When we put the fence up we used some of the existing trees as fence posts, taking pains not to wrap the wire around the tree and making the overall fence cost less. While doing this I noticed that this property has some of the biggest alder trees I've ever seen. I put the dollar bill on this tree to show scale. I'm guessing this tree is 48" in circumference. there are maybe 25 of these giants on the fenceline, and more in the property proper. They're pretty cool.
This is a typical stretch point for the barbed wire fence. Anytime we had a run of more than 100' we put one of these in. The posts are set in concrete because the ground is soft, and it's X braced for the same reason. The X brace is constructed of smooth wire. Yes, you can do that with barbed wire, but I value my skin, and smooth wire is cheaper, too.
This it the path-side of the property. This fence is there to keep dogs out of the livestock area as I've discussed in previous posts. It's 5' tall, and has two strands of barbed wire on the inside to keep cattle from pushing on it or rubbing on it.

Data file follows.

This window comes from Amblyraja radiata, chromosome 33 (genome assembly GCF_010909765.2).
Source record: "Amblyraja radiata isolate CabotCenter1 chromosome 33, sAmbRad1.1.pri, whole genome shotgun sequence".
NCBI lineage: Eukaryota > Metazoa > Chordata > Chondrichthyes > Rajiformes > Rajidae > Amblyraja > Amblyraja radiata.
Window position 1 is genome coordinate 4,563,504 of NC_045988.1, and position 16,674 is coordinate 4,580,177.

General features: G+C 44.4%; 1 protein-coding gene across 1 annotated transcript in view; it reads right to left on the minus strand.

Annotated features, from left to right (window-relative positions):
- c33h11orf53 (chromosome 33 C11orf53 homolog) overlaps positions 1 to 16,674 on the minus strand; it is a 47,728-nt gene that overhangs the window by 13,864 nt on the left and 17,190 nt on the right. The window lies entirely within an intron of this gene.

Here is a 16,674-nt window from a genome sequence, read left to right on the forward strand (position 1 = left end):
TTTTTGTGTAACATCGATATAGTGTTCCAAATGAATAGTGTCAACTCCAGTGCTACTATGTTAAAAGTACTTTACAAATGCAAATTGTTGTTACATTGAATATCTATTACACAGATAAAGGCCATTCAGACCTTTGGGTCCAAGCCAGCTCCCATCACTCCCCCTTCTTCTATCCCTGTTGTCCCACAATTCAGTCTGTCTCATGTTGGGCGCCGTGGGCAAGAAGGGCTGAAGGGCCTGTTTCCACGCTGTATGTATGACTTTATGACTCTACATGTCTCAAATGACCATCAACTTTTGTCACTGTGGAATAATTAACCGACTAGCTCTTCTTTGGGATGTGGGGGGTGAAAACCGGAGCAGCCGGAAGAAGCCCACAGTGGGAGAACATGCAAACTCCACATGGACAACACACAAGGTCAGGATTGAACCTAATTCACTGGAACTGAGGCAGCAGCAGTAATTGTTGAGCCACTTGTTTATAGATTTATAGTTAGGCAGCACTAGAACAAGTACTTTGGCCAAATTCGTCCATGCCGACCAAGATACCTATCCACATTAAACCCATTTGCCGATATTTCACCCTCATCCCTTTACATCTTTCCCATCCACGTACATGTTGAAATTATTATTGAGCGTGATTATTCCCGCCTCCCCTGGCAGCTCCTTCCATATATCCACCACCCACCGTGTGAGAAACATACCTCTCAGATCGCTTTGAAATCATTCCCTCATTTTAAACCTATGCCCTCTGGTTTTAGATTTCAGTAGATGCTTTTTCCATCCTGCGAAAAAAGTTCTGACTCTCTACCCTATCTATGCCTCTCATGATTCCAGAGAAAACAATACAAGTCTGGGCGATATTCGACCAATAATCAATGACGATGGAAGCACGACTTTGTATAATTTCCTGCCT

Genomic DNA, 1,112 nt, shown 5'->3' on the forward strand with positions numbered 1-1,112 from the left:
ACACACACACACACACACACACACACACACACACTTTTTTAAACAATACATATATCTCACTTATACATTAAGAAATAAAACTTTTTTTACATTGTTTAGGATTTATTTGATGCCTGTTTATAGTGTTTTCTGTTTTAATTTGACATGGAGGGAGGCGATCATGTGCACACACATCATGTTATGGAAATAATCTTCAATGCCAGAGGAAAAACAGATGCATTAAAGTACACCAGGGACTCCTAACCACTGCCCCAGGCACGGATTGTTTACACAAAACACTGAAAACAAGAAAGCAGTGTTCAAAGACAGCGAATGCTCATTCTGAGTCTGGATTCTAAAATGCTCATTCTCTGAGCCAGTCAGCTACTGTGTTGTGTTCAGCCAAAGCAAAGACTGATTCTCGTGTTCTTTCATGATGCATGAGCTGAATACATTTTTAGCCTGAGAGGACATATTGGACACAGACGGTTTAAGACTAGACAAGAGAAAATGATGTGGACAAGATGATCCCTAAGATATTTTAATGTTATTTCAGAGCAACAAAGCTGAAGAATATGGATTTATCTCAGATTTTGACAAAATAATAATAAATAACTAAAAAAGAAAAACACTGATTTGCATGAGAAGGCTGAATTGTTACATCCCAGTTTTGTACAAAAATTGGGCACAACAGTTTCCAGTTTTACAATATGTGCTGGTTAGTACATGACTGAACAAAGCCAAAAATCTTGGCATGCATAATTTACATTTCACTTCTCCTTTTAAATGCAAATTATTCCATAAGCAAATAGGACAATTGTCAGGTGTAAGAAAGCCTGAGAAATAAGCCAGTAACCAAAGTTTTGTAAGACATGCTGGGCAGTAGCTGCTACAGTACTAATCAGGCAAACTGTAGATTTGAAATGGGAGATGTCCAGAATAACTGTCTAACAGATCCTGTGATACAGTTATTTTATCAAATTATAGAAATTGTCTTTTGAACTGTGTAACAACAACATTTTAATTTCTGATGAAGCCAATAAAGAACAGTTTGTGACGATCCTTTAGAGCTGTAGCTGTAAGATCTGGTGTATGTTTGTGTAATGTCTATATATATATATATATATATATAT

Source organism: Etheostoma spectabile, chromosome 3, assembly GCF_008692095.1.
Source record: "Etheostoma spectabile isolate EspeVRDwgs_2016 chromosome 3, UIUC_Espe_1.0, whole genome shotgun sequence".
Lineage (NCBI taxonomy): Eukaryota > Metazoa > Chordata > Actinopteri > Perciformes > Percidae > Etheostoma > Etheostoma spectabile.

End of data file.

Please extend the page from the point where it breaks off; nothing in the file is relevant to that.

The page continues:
When you're putting in field fence and want it tight, you can take a pair of pliers and put a kink in the wire as shown in this picture. each kink consumes 1/4" of fence, so you can tighten an already-taught fence 6" or more between stretch points, making for a really nice, tight fence.
I make these bends with a 10" pair of linemans pliers. they work really well for it. If you're fancy you can work this kink all the way down to the ground, but I find that kinking the top wire is usually sufficient.
It's a little hard to see in the small version of this picture, but the gate is inset, at an angle. This allows me to back a trailer in easily. The gate is aligned with the loading ramp from the corral constructed earlier.
Here's the view looking through the gate at the new corral. All ready for the cows!